Long Islanders honor fallen on Memorial Day

Observances across Long Island on Memorial Day remind us that although many enjoy a day of sun, sand and family barbecues, the true meaning of the day is to honor the men and women who died fighting for this country. Videojournalists: Newsday staff (May 27, 2013)

Parades filled Long Island streets, a giant American flag was unfurled next to a World War II aircraft carrier on the Hudson and thousands stood silently in solemn ceremony at Calverton National Cemetery to mark Memorial Day.

In Long Beach, where officials say up to a third of residents and many businesses have yet to return after the city was brought to its knees seven months ago by superstorm Sandy, the day also marked a step toward recovery.

"The city is back," said chief of lifeguards Paul Gillespie. "There's still work to be done, but people are going to be coming here from all over Long Island."

For Joe Schutta, 33, a New York City firefighter and Marine reservist who served tours in Iraq from 2003-2006, the day was "bittersweet."

He and his wife, Brittany, 26, were back in their once-storm-damaged house in Long Beach; their daughter, Vivian, was celebrating her first birthday, and they have a summer's worth of beach days lying ahead of them.

But he'd fought alongside men and women who'd never enjoy those simple pleasures again. "There are people who got hurt, people who can't celebrate, people who never came home," he said.

Pfc. William Wagner was one of those who never came home.

Rosemary Wagner, his mother, rode in the city's Memorial Day parade in a silver convertible with a gold-starred service banner that symbolized his life. "He was lost Dec. 6, 1968, in Vietnam," she said. "You never forget."

On a day dedicated to the war dead, the living were also honored.

In Roosevelt, Robert Harding, 84, one of the country's first black Marines, served as parade grand marshal and on Monday received the Congressional Gold Medal, the nation's highest civilian honor given by Congress.

He and other members of the first generation of black Marines are known as Montford Point Marines, after the segregated facility in Camp Lejeune, N.C., where about 20,000 trained between 1942 and 1949, according to the Montford Point Marine Association.

The Montford Point Marines had received the medal in Washington, D.C., last year, but Harding was too ill to make the trip, relatives said.

Harding's daughter, Carolyn Harding, and granddaughter U.S. Army Pfc. Brittany Mckenzie attended the ceremony with him. "She'll be shipping out to Afghanistan on June 4," Carolyn Harding said. "That's really nerve-wracking to me. I have to hold onto my faith that God will cover her every step of the way. I'm so proud she's chosen to follow my father."

In Mastic Beach, Anthony Karabaich, 75, who has attended the Memorial Day parade for at least 40 years, played "God Bless America," "America the Beautiful" and the national anthem on his harmonica.

William Ladolcetta, 15, a ninth-grader at William Floyd High School, was marching in one of his first with the high school's Navy JROTC, with mother Sharon Rodriguez filming. "He wants to become a Marine," she said, "so it's a good start for him."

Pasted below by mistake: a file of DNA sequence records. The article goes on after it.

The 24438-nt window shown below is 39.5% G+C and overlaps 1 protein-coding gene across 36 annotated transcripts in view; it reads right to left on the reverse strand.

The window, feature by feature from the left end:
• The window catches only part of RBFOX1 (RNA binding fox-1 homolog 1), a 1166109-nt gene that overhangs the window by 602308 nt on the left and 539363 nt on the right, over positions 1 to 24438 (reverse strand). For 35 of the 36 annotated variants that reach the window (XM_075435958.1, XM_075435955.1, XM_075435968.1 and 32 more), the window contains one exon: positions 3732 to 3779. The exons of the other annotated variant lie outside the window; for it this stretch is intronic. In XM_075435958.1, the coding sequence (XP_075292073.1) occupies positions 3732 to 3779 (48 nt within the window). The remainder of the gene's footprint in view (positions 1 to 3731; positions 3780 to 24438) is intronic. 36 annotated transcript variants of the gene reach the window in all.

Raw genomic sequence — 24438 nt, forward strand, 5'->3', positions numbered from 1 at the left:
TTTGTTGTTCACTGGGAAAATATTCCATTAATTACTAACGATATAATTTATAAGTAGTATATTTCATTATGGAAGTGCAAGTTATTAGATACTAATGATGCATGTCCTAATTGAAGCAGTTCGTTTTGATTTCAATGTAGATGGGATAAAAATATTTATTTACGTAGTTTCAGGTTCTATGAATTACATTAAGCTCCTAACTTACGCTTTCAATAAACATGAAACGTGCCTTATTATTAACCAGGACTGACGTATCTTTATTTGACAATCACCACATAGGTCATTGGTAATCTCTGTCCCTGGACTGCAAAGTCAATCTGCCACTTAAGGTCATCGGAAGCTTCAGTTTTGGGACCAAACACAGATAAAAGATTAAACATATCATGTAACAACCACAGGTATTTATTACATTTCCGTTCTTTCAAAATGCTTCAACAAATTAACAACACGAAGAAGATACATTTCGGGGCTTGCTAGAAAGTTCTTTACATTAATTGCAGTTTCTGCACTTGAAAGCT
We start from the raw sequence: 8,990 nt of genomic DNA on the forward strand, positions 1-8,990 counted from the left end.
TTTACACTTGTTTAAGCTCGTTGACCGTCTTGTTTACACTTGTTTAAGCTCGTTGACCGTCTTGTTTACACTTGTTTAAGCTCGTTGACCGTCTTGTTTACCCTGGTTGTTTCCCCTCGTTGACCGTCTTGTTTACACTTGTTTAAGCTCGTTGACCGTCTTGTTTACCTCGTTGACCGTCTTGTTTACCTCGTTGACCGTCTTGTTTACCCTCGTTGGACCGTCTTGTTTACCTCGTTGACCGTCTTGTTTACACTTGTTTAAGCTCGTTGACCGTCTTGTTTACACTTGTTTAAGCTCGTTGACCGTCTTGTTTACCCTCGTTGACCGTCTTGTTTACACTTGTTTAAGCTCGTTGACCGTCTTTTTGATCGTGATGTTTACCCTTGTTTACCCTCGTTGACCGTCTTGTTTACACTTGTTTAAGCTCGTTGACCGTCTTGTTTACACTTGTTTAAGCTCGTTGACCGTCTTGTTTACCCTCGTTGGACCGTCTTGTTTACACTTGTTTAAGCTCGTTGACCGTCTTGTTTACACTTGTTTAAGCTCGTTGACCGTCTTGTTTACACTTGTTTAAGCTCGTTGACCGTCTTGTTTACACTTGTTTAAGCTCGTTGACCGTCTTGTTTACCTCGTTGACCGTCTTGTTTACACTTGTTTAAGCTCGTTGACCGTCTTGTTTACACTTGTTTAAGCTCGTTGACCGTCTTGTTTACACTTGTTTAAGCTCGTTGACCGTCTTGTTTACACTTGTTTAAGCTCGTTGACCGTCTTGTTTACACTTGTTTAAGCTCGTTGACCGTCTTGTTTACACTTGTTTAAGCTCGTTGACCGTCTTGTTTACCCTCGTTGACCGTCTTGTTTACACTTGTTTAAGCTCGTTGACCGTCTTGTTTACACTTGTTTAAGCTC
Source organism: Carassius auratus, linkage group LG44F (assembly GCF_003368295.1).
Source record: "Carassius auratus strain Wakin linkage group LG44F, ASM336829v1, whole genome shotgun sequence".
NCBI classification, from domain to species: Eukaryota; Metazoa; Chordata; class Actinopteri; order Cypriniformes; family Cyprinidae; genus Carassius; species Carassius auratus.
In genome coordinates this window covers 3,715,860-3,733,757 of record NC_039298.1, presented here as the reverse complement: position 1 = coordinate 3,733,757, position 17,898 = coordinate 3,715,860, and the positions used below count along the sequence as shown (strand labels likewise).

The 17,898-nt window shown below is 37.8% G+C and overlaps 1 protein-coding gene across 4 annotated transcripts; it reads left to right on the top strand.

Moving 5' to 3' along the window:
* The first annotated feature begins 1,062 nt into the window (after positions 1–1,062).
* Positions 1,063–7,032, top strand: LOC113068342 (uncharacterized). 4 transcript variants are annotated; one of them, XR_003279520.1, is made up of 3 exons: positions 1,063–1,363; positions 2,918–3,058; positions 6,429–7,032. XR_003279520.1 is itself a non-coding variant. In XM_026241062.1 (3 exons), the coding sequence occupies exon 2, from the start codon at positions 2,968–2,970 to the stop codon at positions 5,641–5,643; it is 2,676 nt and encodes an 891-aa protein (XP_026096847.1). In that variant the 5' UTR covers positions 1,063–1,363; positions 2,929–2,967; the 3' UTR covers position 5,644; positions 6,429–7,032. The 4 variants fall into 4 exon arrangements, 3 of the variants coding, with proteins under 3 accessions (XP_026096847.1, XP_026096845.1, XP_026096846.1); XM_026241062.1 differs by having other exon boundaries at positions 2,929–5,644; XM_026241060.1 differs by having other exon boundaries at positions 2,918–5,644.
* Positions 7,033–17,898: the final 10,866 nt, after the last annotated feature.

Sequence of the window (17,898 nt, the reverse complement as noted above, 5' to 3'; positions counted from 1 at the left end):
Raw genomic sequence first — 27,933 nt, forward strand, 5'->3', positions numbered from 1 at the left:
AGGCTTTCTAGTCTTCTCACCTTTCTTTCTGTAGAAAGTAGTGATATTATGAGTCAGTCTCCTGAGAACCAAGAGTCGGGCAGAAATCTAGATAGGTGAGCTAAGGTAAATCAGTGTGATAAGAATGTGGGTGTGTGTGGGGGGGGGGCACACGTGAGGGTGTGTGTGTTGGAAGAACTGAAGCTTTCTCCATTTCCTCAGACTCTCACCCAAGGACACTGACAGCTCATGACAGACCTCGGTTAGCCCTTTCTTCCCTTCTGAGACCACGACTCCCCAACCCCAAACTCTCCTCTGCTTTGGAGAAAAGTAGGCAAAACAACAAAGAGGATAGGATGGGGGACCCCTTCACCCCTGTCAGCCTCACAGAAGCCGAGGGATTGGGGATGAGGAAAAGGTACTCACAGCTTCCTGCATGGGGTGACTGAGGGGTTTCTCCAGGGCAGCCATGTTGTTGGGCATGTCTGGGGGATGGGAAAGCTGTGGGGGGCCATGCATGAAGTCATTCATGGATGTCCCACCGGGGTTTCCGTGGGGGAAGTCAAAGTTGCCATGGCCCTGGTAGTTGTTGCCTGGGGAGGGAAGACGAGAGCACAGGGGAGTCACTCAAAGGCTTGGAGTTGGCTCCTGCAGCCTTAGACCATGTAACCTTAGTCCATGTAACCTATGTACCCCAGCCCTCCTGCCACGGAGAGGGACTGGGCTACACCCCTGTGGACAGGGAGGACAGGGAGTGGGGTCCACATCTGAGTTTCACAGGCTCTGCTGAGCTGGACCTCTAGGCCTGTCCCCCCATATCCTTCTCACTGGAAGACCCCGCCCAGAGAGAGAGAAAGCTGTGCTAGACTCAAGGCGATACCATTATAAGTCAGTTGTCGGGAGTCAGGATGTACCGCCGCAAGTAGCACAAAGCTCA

At a ceremony at the Intrepid Sea, Air and Space Museum, the decommissioned aircraft carrier moored off midtown Manhattan, four wreaths were laid onto the Hudson River and a 100-foot-long flag was unfurled with a rifle salute. "Taps" followed and Army Capt. Maxine Shillingford of Westchester, a nurse, remembered all the times she'd heard it before.

"It all came back to me, all the sacrifices of my fellow comrades," she said. "It reminded me of the lives that were in front of me that I had to get home. I hear 'Taps' and its evokes every one of those memories."

At Agawam Park in Southampton Village, Betsy Kelly of the Southampton Ladies Auxiliary sold red poppies to raise money for veterans and their families. A chaplain said a prayer and wreaths were laid at the village's war memorials. The American flag was raised and lowered, and riflemen fired a salute.

Village Mayor Mark Epley, who served in the Navy for almost nine years, asked residents to remember Army Staff Sgt. James L. Pettaway Jr., 37, and Army Sgt. 1st Class Schuyler Haynes, 40, who had ties to the village and were killed in Iraq, as well as the "tens of thousands who died for our country."

At Calverton National Cemetery, where 237,222 veterans, their spouses and children had been interred as of last week, Rep. Tim Bishop (D-Southampton) hailed veterans who were "willing to put themselves on the line" for the country.

Cemetery director Michael Picerno told the crowd of nearly 1,500 that since 2001, 77 active duty military members with an average age of 27 have been interred there. "Think about that," he said. "That is the real meaning of Memorial Day, the real cost of war."

Dina McKenna, whose husband, Army Sgt. William McKenna, died in 2010 at 41, said that Calverton had become a sanctuary.

"It's not just a place for remembrance, it's a place to escape reality," said McKenna, of Lindenhurst, who wore her husband's dog tags Monday and spoke to the audience.

McKenna said Memorial Day was a rare holiday she could look forward to, flanked by her daughters Katelynn, 15, and Sabrina, 8.

Memorial Day, she said, "is a day when people pay tribute to him."

Calverton, she said, is a place where the girls can take Jelly Belly's and Swedish Fish, her father's favorite candies, to his grave.

"But not the popcorn ones," Sabrina said. Kaitlynn said her dad was always trying to pass those off to Sabrina.

William McKenna died in December, 2010, after serving two tours in Iraq. He served near a burn pit, where he was exposed to toxic chemicals. He was later diagnosed with lymphoma.

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